A Facebook post promoting the Proud Boys rally in Kalamazoo Aug. 15, 2020.

Plenty of warning

Within days, the Kalamazoo police’s special intelligence team went from looking into a possible Proud Boys event to preparing police leadership for its inevitability. 

The Michigan State Police sent a social media post for the rally to Sarah Chamberlain of the KDPS’ Strategic Operations Center in late July. 

“Thanks for passing along!” Chamberlain replied to the email. By then, a local tipster had already alerted Kalamazoo law enforcement.  

The State Police tip came from the Detroit Police Department’s Counterterrorism Threat Analysis Team. It had been keeping tabs on a Facebook user spamming comments of “ALL LIVES MATTER”, “WHITE LIVES MATTER”, “BLUE LIVES MATTER, and “TRUMPS LIFE MATTERS” during a local Black Lives Matter protest video stream.

A quick look into the user’s profile discovered a post shared on July 24 announcing “THE PROUD BOYS ARE COMING” to Kalamazoo on Aug. 15.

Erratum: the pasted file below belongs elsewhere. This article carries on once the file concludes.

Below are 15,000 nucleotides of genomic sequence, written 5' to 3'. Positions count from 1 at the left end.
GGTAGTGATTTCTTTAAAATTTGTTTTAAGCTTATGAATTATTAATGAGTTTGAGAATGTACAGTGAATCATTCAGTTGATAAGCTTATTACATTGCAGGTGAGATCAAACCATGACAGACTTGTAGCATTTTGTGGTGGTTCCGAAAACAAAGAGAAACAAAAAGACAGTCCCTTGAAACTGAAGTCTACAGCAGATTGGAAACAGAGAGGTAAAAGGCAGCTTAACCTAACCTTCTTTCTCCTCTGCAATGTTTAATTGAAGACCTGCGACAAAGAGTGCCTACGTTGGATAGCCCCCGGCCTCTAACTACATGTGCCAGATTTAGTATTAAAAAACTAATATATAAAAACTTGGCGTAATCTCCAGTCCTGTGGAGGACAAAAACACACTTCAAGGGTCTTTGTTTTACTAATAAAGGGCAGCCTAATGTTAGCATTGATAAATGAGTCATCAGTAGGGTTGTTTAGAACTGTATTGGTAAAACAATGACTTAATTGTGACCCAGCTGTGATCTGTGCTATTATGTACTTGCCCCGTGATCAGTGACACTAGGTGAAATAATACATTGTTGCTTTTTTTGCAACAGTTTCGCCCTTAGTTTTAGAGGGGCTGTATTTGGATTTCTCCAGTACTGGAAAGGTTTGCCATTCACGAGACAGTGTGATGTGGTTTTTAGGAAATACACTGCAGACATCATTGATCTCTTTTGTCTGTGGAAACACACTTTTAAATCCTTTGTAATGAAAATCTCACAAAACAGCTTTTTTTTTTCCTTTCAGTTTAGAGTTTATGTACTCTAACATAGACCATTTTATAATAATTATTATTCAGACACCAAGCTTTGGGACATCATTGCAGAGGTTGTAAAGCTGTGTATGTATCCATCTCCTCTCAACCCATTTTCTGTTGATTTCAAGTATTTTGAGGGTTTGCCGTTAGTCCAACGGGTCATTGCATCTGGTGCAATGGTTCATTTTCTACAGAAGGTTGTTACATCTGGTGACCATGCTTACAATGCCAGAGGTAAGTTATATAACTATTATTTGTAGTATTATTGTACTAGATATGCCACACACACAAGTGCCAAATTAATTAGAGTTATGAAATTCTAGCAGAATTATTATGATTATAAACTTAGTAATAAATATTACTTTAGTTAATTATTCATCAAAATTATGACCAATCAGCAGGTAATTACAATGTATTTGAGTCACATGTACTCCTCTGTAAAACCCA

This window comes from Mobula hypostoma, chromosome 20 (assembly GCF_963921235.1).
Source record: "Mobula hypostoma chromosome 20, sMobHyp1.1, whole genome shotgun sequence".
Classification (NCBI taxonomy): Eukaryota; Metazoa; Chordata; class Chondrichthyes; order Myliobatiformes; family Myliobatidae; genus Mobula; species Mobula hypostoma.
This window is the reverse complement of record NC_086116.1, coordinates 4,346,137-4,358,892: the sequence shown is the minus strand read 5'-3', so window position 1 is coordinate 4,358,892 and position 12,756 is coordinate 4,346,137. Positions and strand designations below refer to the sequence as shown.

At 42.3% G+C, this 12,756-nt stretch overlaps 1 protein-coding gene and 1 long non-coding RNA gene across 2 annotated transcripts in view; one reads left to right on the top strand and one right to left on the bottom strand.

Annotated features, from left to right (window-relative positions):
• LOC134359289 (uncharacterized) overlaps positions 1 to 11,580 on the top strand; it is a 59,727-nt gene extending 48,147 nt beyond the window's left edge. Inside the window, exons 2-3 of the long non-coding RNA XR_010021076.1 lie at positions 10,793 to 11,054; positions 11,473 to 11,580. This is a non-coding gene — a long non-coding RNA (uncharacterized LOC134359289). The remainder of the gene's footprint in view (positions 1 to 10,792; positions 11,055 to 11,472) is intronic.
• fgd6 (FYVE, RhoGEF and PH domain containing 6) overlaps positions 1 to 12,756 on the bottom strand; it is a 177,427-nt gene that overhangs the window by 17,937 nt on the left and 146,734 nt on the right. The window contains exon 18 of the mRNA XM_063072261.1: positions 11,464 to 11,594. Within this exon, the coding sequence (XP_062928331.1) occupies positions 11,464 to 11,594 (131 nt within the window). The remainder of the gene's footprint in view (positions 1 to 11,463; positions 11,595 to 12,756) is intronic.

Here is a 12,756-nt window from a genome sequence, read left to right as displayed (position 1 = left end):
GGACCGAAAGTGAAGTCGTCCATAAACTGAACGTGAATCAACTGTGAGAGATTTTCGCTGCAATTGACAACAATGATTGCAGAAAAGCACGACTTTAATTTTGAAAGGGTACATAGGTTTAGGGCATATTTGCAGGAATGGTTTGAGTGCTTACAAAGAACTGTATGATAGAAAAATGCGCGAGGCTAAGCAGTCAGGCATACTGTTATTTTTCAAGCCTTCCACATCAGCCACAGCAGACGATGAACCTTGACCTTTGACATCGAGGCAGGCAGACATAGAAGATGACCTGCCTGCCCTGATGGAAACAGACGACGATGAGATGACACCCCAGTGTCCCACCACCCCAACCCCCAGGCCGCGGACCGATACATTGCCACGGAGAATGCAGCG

“Stand with us ‘your brothers’ and ‘countrymen’ the time is now or never Liberty or death.” the announcement said. 

The Facebook user, who purported to live in Lansing, commented on the post: “Nice !! Proud Boys vs Antifa !! Kzoo Michigan !! Hell yeah I wanna be there !!”

Detroit police sent the details to an interagency Detroit Homeland Security hub for southeast Michigan, which forwarded them to the State Police and then on to Chamberlain on July 27. 

“Unfortunately, [the tip] is accurate,” Chamberlain then wrote to Matthew Huber, now assistant chief of operations for Kalamazoo public safety.

Later that morning, when a public safety colleague emailed links to two other social media posts, Chamberlain replied: “Likely to happen, it’s been shared A LOT!” 

That afternoon, in a “situational awareness” email to all KDPS officers and select law enforcement agencies throughout the state, including the Michigan State Police and the FBI, Chamberlain flagged the Proud Boys rally in Kalamazoo and a potential counter-protest.